When dry aging beef, selecting a large piece that is best cooked using quick cooking techniques is best. Popular cuts of beef used for dry aging include ribeye, porterhouse, and New York strip

Since the steaks cannot be individually dry-aged, it is best to seek out more significant cuts of meat and then, once dry-aged, slice them into individual steaks. 

Can you dry age in a fridge?

Using a refrigerator for at-home dry-aging is a critical component in the process. The refrigerator must have a good air circulation system to help ensure freshness and air movement around the meat that it is set on a wire rack and a sheet pan. 

What is the difference between dry-aged steak and regular? 

Dry-aged steak is much richer and beefier than regular steaks. Many also claim that dry-aged steaks are more tender and melt in your mouth. 

FAQs about Dry Aging Beef

Is dry aging at home better than buying the meat dry-aged?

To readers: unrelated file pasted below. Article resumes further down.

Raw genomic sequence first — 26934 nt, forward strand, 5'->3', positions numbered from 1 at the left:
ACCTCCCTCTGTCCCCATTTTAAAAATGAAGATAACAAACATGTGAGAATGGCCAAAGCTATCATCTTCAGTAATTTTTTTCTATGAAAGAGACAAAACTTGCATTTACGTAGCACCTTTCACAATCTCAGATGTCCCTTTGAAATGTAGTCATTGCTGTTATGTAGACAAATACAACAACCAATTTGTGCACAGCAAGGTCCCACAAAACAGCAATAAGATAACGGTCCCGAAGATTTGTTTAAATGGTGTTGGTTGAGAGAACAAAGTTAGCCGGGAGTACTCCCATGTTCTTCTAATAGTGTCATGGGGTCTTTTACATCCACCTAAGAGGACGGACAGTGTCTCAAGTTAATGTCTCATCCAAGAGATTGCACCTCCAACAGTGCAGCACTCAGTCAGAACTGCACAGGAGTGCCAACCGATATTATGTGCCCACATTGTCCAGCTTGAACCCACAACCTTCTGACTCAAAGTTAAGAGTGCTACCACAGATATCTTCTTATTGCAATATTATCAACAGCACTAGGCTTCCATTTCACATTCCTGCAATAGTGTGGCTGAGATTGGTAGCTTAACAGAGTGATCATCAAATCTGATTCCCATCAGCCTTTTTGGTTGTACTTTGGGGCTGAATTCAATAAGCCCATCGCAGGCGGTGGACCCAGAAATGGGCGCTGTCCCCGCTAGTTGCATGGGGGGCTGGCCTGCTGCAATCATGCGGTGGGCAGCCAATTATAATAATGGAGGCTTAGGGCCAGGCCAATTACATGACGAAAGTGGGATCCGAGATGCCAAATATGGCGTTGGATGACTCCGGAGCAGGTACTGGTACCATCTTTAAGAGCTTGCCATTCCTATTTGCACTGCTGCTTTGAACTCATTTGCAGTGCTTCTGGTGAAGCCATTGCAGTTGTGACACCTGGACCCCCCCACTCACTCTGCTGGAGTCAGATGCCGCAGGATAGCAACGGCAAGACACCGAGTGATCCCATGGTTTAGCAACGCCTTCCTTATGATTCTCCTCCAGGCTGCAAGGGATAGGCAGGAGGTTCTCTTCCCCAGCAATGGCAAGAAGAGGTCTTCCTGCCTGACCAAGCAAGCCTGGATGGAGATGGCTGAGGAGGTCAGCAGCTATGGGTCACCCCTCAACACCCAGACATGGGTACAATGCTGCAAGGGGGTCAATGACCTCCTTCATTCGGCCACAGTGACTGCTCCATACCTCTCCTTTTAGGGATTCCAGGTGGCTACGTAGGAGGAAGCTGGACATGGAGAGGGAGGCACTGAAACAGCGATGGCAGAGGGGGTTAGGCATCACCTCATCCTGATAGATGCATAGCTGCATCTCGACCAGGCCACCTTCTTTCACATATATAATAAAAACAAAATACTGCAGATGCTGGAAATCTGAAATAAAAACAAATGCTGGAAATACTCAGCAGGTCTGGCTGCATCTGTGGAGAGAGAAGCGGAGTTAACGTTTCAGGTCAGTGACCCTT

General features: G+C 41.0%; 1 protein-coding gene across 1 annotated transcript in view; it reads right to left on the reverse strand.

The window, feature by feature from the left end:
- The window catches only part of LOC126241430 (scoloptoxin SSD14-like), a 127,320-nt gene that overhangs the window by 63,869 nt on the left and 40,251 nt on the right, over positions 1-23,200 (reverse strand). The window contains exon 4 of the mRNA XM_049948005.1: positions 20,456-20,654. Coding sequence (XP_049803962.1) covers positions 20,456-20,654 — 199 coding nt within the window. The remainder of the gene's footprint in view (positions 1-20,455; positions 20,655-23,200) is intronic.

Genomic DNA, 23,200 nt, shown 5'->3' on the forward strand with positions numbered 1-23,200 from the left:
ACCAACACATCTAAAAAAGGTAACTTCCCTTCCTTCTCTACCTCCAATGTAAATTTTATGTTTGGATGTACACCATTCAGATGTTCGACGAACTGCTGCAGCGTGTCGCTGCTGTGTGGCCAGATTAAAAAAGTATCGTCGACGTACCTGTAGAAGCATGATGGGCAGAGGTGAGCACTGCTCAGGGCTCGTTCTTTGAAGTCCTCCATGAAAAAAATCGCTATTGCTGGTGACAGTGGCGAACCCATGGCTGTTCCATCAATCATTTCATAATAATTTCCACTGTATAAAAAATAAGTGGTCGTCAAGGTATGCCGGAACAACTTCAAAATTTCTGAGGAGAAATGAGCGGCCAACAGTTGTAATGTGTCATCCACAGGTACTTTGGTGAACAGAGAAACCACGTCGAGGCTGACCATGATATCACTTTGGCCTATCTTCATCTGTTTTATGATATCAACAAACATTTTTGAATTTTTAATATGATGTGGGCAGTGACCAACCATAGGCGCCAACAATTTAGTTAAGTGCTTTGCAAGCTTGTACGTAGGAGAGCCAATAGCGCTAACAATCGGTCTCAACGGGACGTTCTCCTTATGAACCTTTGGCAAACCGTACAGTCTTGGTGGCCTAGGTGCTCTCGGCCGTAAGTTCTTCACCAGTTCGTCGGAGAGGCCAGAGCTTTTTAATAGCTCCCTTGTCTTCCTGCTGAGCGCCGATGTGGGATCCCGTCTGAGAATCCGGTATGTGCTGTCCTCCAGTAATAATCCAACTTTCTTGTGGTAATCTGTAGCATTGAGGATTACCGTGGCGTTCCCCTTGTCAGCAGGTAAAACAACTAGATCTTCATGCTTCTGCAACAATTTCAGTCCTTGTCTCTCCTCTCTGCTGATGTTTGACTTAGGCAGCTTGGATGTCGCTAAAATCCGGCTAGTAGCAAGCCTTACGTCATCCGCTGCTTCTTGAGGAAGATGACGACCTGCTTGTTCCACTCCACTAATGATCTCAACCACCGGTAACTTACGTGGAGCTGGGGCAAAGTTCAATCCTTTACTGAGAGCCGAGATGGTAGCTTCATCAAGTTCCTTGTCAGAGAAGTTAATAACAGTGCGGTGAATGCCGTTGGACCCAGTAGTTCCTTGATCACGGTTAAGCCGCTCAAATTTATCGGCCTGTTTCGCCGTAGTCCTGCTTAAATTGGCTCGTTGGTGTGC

Buying dry-aged meat is a great way to have restaurant-quality meals at home. Plus, dry aging the meat at home is more affordable than paying the high restaurant costs because of their reduced yield and process time. 

Can I use a dry-aging bag? 

UMAi Dry Breathable Membrane Bags for Dry Aging Steak | Ribeye Striploin Sized | Dry Age Bags for Meat | Easy At Home Dry Aging in Your Refrigerator | Includes 3 Bags

Dry-aging bags are flooding the Internet, showing a new approach to safely creating dry-aged meat at home. The bags are designed to allow moisture out but not let air in. Though these may work for dry-aging meat, several online reviews share how difficult these bags are to work with, including problems with sealing and leaking. 

What is the ideal time to dry-age meat? 

The length of time that is best for dry-aging meat is based upon a person’s individual taste and preferences. For more meats, dry-aging would take around 30 to 35 days.

However, it can be less, such as for restaurants, it is about 18 to 20 days, or it can be more, such as up to 45 days. Though not typical, it is possible to push dry-aging time to 90 days, but it can start to develop a funky taste, but some people like that.